BCAAs is the acronym for Branched Chain Amino Acids, and refers to Leucine, Isoleucine and Valine. BCAAs are mainly ingested through the consumption of meat, fish, egg, and peanuts, with the best sources being chicken, 95% lean beef mince, and canned tuna delivering approx 6.6g, 6.2g and 5.6g BCAAs respectively. Interestingly the trusty egg delivers the most BCAAs per gram of protein at 0.23g per gram compared to 0.18g per gram in chicken, making eggs the most concentrated source of BCAAs.
Why consume BCAAs?
BCAAs are key to muscular development because of their protein synthesising and anti-catabolic properties, and this is the reason why they have been harnessed and concentrated down to make the highly popular BCAA supplement! BCAA supplements are arguably one of the fastest growing supplements on the market in part because of growing literature supporting its effects, as well as the cumulative benefit of combining it with whey protein. BCAAs are best combined with whey protein by ingesting BCAAs pre and intra exercise, followed by whey protein after the gym session (a good whey protein will usually contain some BCAAs too).
Amino acids can be used for energy too
A common nutrition misconception is that glucose is the only energy source available to man, however both fatty acids and amino acids (including BCAAs) also serve as key substrates for Adenosine Triphosphate (ATP) synthesis, the key intermediate for energy production. Although amino acids can be used to produce energy, glucose is always the bodies preferred energy source meaning amino acids and fatty acids will be spared for emergency use, or ideally growth!
Protein, Carbs and Fat as energy substrates
The amount of energy each macronutrient releases is given an Atwater figure, this quantifies the energy released per gram. Fat leads the way at 9kcal per gram, whilst protein and carbs both deliver 4kcal per gram, the difference is that carbohydrate is broken down far more readily than both protein or fat. When broken down into their sub-units, fat forms fatty acids, carbohydrate forms glucose, and protein forms amino acids. Despite this, both amino acids and fatty acids can be converted into glucose via metabolic pathways such as Gluconeogenesis, but it’s the bodies preference to oxidise glucose for energy above all else.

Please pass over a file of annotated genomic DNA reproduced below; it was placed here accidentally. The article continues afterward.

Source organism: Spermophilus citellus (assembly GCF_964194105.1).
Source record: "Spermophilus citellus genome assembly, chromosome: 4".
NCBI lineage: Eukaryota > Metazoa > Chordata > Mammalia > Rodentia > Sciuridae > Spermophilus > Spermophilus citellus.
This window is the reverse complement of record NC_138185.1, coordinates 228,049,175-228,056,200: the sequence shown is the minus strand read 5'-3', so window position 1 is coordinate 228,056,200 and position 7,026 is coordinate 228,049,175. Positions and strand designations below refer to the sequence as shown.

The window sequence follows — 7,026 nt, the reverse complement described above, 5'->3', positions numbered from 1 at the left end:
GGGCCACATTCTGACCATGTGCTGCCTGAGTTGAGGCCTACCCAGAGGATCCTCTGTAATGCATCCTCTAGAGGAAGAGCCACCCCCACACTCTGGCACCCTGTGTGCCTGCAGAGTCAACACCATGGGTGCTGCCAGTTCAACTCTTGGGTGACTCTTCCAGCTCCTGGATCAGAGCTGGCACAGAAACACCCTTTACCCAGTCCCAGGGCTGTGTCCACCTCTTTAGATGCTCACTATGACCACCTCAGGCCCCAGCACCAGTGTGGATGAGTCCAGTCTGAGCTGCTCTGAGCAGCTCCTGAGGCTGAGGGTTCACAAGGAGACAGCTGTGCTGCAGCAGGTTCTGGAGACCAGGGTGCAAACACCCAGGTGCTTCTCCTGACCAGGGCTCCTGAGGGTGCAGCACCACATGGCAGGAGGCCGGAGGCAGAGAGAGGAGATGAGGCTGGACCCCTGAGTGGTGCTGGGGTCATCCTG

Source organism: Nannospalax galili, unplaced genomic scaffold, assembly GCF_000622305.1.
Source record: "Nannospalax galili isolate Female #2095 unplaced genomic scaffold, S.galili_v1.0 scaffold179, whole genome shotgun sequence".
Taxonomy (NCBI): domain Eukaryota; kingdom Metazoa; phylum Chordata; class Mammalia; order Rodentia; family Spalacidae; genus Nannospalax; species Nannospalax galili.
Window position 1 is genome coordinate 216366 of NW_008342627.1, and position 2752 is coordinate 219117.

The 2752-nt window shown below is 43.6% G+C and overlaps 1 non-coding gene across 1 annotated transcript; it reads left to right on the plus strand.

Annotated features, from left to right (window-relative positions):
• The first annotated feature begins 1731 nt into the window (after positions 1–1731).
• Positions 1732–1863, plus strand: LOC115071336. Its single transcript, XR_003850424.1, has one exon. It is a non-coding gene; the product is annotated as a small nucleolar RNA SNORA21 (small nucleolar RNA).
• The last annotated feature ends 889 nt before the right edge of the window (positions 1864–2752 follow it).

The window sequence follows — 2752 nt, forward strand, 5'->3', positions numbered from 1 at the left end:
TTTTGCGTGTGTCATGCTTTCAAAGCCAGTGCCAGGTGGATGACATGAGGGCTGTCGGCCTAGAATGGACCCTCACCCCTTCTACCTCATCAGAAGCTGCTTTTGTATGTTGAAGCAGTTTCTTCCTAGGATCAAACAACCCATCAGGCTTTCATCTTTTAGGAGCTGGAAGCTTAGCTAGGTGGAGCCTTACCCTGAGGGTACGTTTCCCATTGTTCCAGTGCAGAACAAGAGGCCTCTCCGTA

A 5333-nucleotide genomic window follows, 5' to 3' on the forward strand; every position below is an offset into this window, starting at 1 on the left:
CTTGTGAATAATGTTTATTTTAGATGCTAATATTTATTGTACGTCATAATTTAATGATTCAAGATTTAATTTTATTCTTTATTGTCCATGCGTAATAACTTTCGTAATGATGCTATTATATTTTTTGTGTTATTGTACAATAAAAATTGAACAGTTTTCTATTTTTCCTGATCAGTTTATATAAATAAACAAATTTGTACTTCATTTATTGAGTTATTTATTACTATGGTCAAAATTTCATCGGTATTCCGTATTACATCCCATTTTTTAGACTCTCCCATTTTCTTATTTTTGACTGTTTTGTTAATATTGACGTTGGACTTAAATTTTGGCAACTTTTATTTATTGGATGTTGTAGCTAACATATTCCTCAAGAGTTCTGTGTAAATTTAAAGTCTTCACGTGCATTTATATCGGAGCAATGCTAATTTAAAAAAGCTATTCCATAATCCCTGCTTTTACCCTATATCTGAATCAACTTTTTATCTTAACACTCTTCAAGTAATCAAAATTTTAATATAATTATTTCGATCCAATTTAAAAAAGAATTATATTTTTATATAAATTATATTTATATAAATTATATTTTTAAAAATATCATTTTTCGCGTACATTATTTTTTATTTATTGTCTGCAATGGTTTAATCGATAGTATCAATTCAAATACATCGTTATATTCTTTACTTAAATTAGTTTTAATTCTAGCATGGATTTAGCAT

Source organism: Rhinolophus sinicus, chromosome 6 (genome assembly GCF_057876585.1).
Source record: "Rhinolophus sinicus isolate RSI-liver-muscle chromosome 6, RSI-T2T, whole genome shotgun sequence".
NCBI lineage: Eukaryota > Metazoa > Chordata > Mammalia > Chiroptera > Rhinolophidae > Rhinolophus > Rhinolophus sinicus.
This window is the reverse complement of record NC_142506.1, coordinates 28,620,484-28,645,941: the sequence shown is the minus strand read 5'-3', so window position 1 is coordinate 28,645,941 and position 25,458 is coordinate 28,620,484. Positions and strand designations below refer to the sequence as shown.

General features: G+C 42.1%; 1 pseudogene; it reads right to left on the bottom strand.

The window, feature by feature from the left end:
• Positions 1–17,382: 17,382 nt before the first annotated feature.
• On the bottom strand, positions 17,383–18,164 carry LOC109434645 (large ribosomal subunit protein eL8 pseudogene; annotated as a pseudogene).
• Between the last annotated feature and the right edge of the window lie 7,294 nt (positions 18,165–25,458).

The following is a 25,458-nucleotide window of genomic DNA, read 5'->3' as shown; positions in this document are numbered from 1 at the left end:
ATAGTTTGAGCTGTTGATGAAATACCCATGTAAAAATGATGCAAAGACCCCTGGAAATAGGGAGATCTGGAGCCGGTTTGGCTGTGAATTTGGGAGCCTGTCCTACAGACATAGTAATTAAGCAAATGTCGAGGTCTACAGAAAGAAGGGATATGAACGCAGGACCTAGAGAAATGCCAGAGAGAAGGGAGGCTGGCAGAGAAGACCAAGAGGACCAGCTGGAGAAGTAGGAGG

So what happens when you consume BCAAs when exercising?
Assuming you’re in a fed state, the ingestion of BCAAs before exercise will result in Leucine, isoleucine and valine being deaminated (broken down) in the liver and channelled to your muscles for muscle protein synthesis. Conversely amino acids such as glutamine are primarily used to replenish the lining of the intestine, whilst other non-essential and essential amino’s are used to fuel the liver. Once in the liver their –NH2 groups are removed by a process called transamination, and the alpha-keto acid that is left over is then used as fuel, or for biosynthesis e.g. muscle protein synthesis!
What if you consume BCAAs in a relatively fasted state?
So you may get up in the morning, leave for the gym ready to commence your session on an empty stomach, and true to form you get your BCAAs down you about 30-40mins before. Granted you may have just observed an 8 hour fast over night, but your liver will likely have some glycogen stores in reserve ready to be broken down via glycogenolysis to yield glucose for energy (muscle cannot liberate glucose from it’s glycogen stores as it lacks glucose 6-phosphatase). Consequently your body will metabolise as much of the remaining glycogen it has to fuel your morning session. If glycogen was low before commencing then your body may start to revert to fatty acids and amino acids for energy. BCAAs are mainly transaminated (converted to non-essential amino acids) in the muscle forming alanine, particularly in the fasted state. Alanine and branched chain oxo-acids may be used as energy substrates or sent back to the liver where they’re converted back to branched chain amino acids. However, BCAAs are preserved and protect the muscle when in a fasted state in order to preserve skeletal muscle integrity, whilst muscle also contains a substantial pool of glutamine to help preserve muscle in a fasted state.
BCAAs preserve muscle in fasted state
During a starved or fasted state, the BCAAs that you consume are stored in the muscle, whilst all other amino acids (except for leucine, isoleucine and valine). The muscles have an abundant pool of glutamine, in fact, approx 80% of glutamine is stored intra-muscularly! When energy is needed in the fasted state, the BCAAs are preserved whilst glutamine is taken up by the kidney and small intestine and used for energy via gluconeogenesis. This process is known as the inter-organ glucose alanine cycle, and is a way in which amino acids are used to provide energy in the fasted state. Since muscle glycogen cannot be used to liberate glucose because it lacks glucose 6-phosphatase, it has no choice but to yield glucose 1-phosphate, which is used in glycolysis (a metabolic pathway) to synthesise pyruvate, which is then used to produce alanine which will be at the expense of BCAAs, or if these aren’t present…your MUSCLE! Therefore it is integral that BCAAs are topped up when training, particularly in the fasted state, in order to limit muscle catabolism.
Bender, D, A. (2012). Amino Acid Metabolism. Inter-Organ metabolism of amino acids. 3rd Ed. John Wiley & Sons, Ltd.
Da Poian, T., El Bacha, T., Luz, M, R, M, P. (2010). Nature Education. Nutrient Utilization in Humans: Metabolism Pathways.